NEW YORK – Evidence is mounting that early intervention in the menopausal transition could help forestall some of the skin aging associated with estrogen decline.
Estrogen supplementation and collagen stimulation both seem effective in preserving the integrity of a woman’s skin as levels of the hormone decrease, Dr. Diane Madfes said at the American Academy of Dermatology summer meeting.
Type 3 collagen decreases by up to 50% within a few years of menopause, said Dr. Madfes, a dermatologist in New York. This is directly related to a loss of estrogen receptor beta in the dermal matrix, which promotes collagen formation.
“There is a theory – the timing hypothesis – that we have a window of opportunity to intervene. If we can stimulate the collagen before the receptors go down, maybe we can have a beneficial effect on skin.”
Any method of collagen stimulation should work, she said: laser resurfacing, microneedling, or radiofrequency. “We are very good about being able to stimulate collagen. The method doesn’t matter as much as the timing. The important thing is to intervene early. If you see your patients starting to sag, see a loss of elasticity, that is the time to intervene. Get at the collagen while it’s still receptive.”
Estrogen exerts a plethora of antiaging, skin-preserving effects. “We know that a decrease in estrogen is related to telomere shortening. Estrogen protects against oxidative damage. It signals keratinocytes through IGF-1,” she said.
The hormone also protects skin’s water-binding qualities by promoting mucopolysaccharides, sebum production, barrier function, and hyaluronic acid. It may even play a role in protecting against ultraviolet light. Estrogen downregulation affects healing by inhibiting the proliferation of keratinocytes and the proliferation and migration of fibroblasts.
All these add up to rapid skin aging after estrogen levels drop.
“The visible effects of aging on women’s skin are not so much related to her chronological age as to the years after menopause,” Dr. Madfes said – a finding that is particularly illustrated in young women with surgical menopause and those with breast cancer who take tamoxifen. The observation seems to suggest that early intervention with estrogen might help prevent at least some of the signs of aging.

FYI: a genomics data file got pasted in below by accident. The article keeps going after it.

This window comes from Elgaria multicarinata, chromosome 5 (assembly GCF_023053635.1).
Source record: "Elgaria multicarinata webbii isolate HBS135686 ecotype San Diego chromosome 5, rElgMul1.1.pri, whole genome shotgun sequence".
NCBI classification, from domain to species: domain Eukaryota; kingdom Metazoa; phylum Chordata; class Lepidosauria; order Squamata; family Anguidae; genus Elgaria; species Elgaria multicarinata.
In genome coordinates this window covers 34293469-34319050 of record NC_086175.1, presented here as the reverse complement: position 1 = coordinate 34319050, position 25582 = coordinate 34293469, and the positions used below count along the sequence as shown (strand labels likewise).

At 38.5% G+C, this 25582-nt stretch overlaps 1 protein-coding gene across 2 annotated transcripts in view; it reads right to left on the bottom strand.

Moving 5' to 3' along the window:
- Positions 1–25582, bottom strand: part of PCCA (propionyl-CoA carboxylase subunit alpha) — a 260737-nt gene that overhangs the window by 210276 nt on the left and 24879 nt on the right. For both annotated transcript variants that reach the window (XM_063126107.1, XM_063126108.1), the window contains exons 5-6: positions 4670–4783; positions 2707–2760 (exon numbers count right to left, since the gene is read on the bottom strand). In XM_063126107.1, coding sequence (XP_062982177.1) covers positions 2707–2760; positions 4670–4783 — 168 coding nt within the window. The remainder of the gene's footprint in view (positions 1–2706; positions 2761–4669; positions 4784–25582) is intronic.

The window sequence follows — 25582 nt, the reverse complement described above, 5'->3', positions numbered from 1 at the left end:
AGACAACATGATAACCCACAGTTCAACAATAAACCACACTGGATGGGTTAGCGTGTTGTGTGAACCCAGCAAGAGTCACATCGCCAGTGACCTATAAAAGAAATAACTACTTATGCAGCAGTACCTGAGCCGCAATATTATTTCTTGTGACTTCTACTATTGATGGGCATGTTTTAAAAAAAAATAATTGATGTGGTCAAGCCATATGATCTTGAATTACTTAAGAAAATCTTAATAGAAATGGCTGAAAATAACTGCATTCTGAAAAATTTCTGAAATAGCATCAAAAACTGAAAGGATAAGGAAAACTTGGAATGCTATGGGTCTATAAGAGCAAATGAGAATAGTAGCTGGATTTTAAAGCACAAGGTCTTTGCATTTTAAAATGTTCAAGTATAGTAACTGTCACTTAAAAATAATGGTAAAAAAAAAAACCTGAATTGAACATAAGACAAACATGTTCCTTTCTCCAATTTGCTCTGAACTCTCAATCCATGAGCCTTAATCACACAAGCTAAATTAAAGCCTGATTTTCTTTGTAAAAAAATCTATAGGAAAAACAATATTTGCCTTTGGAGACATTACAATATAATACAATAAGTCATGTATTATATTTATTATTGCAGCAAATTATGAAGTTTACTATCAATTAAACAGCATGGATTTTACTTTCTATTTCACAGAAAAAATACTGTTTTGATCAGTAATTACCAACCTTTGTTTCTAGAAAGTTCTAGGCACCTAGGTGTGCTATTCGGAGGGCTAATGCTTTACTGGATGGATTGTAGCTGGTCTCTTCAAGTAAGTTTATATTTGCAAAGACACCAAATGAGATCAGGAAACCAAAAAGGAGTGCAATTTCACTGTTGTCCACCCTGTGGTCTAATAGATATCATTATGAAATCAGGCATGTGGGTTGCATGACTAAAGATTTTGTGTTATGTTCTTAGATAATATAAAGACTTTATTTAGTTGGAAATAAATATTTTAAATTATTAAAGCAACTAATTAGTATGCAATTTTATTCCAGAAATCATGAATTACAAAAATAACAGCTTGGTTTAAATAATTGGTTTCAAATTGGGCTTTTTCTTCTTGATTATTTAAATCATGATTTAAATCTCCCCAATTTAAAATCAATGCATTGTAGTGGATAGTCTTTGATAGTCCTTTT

The ongoing KEEPS trial (Kronos Early Estrogen Prevention Study) may shed some light on the issue. KEEPS has randomized 729 women aged 42-58 years to oral or transdermal estrogen; the primary endpoint is rate of atherosclerosis. But an ancillary study is looking at the effect of estrogen on skin wrinkles and skin rigidity.
The substudy is based on positive findings of a 1996 study, which found evidence for facial application of topical estrogen designed for vulvar use. After 6 months, elasticity and firmness significantly improved. Skin moisture increased, as did type 3 collagen and collagen fibers.
Some women do use topical estrogens on their faces. “It seems to promote skin thickening and tightening,“ Dr. Madfes said, although a recent editorial suggested that using the product anywhere but on the genitals can cause estrogen-mediated side effects in both children and pets.
But recommending estrogen is fraught with controversy. Large studies have come to conflicting conclusions about its benefit and safety. And prescribing estrogen is not really within a dermatologist’s purview.
“It’s not for us to suggest that women go on hormone therapy. But we can explain these things and ask if she is taking it, or if she’s talked to her gynecologist about it.”
Dr. Madfes has no financial disclosures to report.
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